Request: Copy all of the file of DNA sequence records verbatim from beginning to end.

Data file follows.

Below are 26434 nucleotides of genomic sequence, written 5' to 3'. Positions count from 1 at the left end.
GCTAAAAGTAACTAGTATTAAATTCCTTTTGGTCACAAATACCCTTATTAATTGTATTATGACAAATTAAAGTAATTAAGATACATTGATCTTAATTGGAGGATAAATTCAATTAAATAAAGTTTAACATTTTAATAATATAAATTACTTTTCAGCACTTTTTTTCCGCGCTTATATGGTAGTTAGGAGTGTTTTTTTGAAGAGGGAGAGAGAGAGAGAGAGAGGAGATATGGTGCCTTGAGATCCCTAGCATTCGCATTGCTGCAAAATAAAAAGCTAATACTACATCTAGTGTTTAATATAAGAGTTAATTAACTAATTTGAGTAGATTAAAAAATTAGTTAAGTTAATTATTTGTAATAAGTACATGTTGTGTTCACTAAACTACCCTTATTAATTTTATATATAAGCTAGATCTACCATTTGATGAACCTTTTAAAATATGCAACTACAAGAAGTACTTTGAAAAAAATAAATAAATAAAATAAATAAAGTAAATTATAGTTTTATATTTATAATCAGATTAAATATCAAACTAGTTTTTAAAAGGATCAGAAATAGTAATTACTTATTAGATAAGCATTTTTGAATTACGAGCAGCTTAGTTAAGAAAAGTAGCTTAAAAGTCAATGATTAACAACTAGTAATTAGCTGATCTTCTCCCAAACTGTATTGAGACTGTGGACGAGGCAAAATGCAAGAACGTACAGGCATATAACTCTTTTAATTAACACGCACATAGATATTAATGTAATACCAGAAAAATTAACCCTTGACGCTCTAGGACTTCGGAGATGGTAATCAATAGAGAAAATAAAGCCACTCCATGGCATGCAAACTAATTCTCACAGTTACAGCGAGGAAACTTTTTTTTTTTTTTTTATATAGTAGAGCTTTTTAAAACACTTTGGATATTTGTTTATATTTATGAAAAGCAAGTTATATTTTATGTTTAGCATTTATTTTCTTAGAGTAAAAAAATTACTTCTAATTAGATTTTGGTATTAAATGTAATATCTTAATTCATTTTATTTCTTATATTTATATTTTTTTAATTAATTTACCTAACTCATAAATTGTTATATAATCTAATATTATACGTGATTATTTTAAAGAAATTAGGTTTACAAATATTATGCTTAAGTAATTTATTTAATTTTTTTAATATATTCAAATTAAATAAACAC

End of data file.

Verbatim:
Below are 26434 nucleotides of genomic sequence, written 5' to 3'. Positions count from 1 at the left end.
GCTAAAAGTAACTAGTATTAAATTCCTTTTGGTCACAAATACCCTTATTAATTGTATTATGACAAATTAAAGTAATTAAGATACATTGATCTTAATTGGAGGATAAATTCAATTAAATAAAGTTTAACATTTTAATAATATAAATTACTTTTCAGCACTTTTTTTCCGCGCTTATATGGTAGTTAGGAGTGTTTTTTTGAAGAGGGAGAGAGAGAGAGAGAGAGGAGATATGGTGCCTTGAGATCCCTAGCATTCGCATTGCTGCAAAATAAAAAGCTAATACTACATCTAGTGTTTAATATAAGAGTTAATTAACTAATTTGAGTAGATTAAAAAATTAGTTAAGTTAATTATTTGTAATAAGTACATGTTGTGTTCACTAAACTACCCTTATTAATTTTATATATAAGCTAGATCTACCATTTGATGAACCTTTTAAAATATGCAACTACAAGAAGTACTTTGAAAAAAATAAATAAATAAAATAAATAAAGTAAATTATAGTTTTATATTTATAATCAGATTAAATATCAAACTAGTTTTTAAAAGGATCAGAAATAGTAATTACTTATTAGATAAGCATTTTTGAATTACGAGCAGCTTAGTTAAGAAAAGTAGCTTAAAAGTCAATGATTAACAACTAGTAATTAGCTGATCTTCTCCCAAACTGTATTGAGACTGTGGACGAGGCAAAATGCAAGAACGTACAGGCATATAACTCTTTTAATTAACACGCACATAGATATTAATGTAATACCAGAAAAATTAACCCTTGACGCTCTAGGACTTCGGAGATGGTAATCAATAGAGAAAATAAAGCCACTCCATGGCATGCAAACTAATTCTCACAGTTACAGCGAGGAAACTTTTTTTTTTTTTTTTATATAGTAGAGCTTTTTAAAACACTTTGGATATTTGTTTATATTTATGAAAAGCAAGTTATATTTTATGTTTAGCATTTATTTTCTTAGAGTAAAAAAATTACTTCTAATTAGATTTTGGTATTAAATGTAATATCTTAATTCATTTTATTTCTTATATTTATATTTTTTTAATTAATTTACCTAACTCATAAATTGTTATATAATCTAATATTATACGTGATTATTTTAAAGAAATTAGGTTTACAAATATTATGCTTAAGTAATTTATTTAATTTTTTTAATATATTCAAATTAAATAAACAC